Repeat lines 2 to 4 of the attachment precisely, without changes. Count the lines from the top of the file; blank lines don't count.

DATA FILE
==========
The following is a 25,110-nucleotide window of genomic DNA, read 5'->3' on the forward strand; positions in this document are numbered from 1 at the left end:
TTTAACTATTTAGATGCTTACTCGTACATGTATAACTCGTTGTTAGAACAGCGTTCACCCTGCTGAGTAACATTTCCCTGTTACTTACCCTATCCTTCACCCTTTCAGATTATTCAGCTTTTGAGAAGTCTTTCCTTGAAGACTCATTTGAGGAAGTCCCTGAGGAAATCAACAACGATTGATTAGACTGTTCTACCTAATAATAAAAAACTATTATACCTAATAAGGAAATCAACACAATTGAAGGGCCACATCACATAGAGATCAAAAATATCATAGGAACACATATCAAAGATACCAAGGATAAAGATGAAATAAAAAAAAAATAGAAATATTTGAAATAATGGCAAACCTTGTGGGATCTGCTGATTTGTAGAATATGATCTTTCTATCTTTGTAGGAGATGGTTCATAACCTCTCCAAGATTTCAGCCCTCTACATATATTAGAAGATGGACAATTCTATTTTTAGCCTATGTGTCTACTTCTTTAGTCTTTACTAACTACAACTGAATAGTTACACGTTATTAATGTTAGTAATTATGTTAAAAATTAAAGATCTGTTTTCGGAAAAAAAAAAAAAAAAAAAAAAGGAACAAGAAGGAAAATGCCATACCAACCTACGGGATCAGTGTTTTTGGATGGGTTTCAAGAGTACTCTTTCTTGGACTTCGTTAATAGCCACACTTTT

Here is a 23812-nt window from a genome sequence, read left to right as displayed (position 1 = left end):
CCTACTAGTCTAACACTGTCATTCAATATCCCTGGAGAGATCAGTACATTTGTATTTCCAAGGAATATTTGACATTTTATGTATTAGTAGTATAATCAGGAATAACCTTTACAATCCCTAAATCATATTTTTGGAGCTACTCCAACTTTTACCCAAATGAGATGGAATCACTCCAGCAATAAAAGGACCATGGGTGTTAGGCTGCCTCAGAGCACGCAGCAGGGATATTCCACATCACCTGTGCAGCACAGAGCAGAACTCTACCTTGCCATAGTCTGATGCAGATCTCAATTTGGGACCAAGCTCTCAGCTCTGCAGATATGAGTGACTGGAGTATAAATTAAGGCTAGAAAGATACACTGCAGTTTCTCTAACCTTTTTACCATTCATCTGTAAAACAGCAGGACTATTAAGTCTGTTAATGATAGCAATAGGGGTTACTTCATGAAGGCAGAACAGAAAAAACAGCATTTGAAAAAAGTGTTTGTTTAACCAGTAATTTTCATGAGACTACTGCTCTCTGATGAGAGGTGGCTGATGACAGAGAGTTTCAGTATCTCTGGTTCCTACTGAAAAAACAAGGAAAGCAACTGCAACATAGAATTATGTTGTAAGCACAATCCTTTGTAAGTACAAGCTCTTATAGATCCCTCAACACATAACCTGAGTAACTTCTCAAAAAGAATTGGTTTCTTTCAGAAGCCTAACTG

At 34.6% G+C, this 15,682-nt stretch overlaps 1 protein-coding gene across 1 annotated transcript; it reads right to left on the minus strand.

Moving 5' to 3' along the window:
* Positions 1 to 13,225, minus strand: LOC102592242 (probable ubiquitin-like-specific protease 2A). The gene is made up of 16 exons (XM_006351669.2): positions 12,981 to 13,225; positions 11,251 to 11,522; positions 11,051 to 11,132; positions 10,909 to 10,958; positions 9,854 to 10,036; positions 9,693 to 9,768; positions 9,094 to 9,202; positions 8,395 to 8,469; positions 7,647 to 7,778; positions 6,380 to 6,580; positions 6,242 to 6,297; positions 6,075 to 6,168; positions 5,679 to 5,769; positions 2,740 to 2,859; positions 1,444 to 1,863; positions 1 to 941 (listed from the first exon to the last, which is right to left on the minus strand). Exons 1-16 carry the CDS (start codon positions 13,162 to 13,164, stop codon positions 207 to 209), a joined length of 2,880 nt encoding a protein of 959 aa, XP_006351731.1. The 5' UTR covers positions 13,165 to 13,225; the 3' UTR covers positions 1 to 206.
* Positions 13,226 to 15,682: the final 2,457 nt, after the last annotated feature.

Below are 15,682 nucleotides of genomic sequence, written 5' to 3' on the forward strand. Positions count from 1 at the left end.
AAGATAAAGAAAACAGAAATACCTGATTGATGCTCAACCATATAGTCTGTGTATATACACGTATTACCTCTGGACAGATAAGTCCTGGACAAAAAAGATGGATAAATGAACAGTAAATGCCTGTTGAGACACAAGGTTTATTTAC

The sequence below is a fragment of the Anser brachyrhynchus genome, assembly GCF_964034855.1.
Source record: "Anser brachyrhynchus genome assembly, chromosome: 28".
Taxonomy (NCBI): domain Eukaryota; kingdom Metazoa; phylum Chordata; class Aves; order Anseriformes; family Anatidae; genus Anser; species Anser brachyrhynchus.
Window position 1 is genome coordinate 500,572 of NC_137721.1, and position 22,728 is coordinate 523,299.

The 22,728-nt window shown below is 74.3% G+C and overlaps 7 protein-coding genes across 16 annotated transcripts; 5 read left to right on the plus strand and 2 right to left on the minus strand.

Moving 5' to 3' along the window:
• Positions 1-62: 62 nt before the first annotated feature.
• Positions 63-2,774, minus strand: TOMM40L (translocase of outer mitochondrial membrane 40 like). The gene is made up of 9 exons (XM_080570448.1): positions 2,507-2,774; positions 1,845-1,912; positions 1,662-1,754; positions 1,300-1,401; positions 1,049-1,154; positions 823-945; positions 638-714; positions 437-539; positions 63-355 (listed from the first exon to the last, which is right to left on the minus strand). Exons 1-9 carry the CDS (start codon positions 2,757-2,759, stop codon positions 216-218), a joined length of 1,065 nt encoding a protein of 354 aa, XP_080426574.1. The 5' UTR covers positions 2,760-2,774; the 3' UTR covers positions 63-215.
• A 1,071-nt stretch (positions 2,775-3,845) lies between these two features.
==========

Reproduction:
TTTAACTATTTAGATGCTTACTCGTACATGTATAACTCGTTGTTAGAACAGCGTTCACCCTGCTGAGTAACATTTCCCTGTTACTTACCCTATCCTTCACCCTTTCAGATTATTCAGCTTTTGAGAAGTCTTTCCTTGAAGACTCATTTGAGGAAGTCCCTGAGGAAATCAACAACGATTGATTAGACTGTTCTACCTAATAATAAAAAACTATTATACCTAATAAGGAAATCAACACAATTGAAGGGCCACATCACATAGAGATCAAAAATATCATAGGAACACATATCAAAGATACCAAGGATAAAGATGAAATAAAAAAAAAATAGAAATATTTGAAATAATGGCAAACCTTGTGGGATCTGCTGATTTGTAGAATATGATCTTTCTATCTTTGTAGGAGATGGTTCATAACCTCTCCAAGATTTCAGCCCTCTACATATATTAGAAGATGGACAATTCTATTTTTAGCCTATGTGTCTACTTCTTTAGTCTTTACTAACTACAACTGAATAGTTACACGTTATTAATGTTAGTAATTATGTTAAAAATTAAAGATCTGTTTTCGGAAAAAAAAAAAAAAAAAAAAAAGGAACAAGAAGGAAAATGCCATACCAACCTACGGGATCAGTGTTTTTGGATGGGTTTCAAGAGTACTCTTTCTTGGACTTCGTTAATAGCCACACTTTT

Here is a 23812-nt window from a genome sequence, read left to right as displayed (position 1 = left end):
CCTACTAGTCTAACACTGTCATTCAATATCCCTGGAGAGATCAGTACATTTGTATTTCCAAGGAATATTTGACATTTTATGTATTAGTAGTATAATCAGGAATAACCTTTACAATCCCTAAATCATATTTTTGGAGCTACTCCAACTTTTACCCAAATGAGATGGAATCACTCCAGCAATAAAAGGACCATGGGTGTTAGGCTGCCTCAGAGCACGCAGCAGGGATATTCCACATCACCTGTGCAGCACAGAGCAGAACTCTACCTTGCCATAGTCTGATGCAGATCTCAATTTGGGACCAAGCTCTCAGCTCTGCAGATATGAGTGACTGGAGTATAAATTAAGGCTAGAAAGATACACTGCAGTTTCTCTAACCTTTTTACCATTCATCTGTAAAACAGCAGGACTATTAAGTCTGTTAATGATAGCAATAGGGGTTACTTCATGAAGGCAGAACAGAAAAAACAGCATTTGAAAAAAGTGTTTGTTTAACCAGTAATTTTCATGAGACTACTGCTCTCTGATGAGAGGTGGCTGATGACAGAGAGTTTCAGTATCTCTGGTTCCTACTGAAAAAACAAGGAAAGCAACTGCAACATAGAATTATGTTGTAAGCACAATCCTTTGTAAGTACAAGCTCTTATAGATCCCTCAACACATAACCTGAGTAACTTCTCAAAAAGAATTGGTTTCTTTCAGAAGCCTAACTG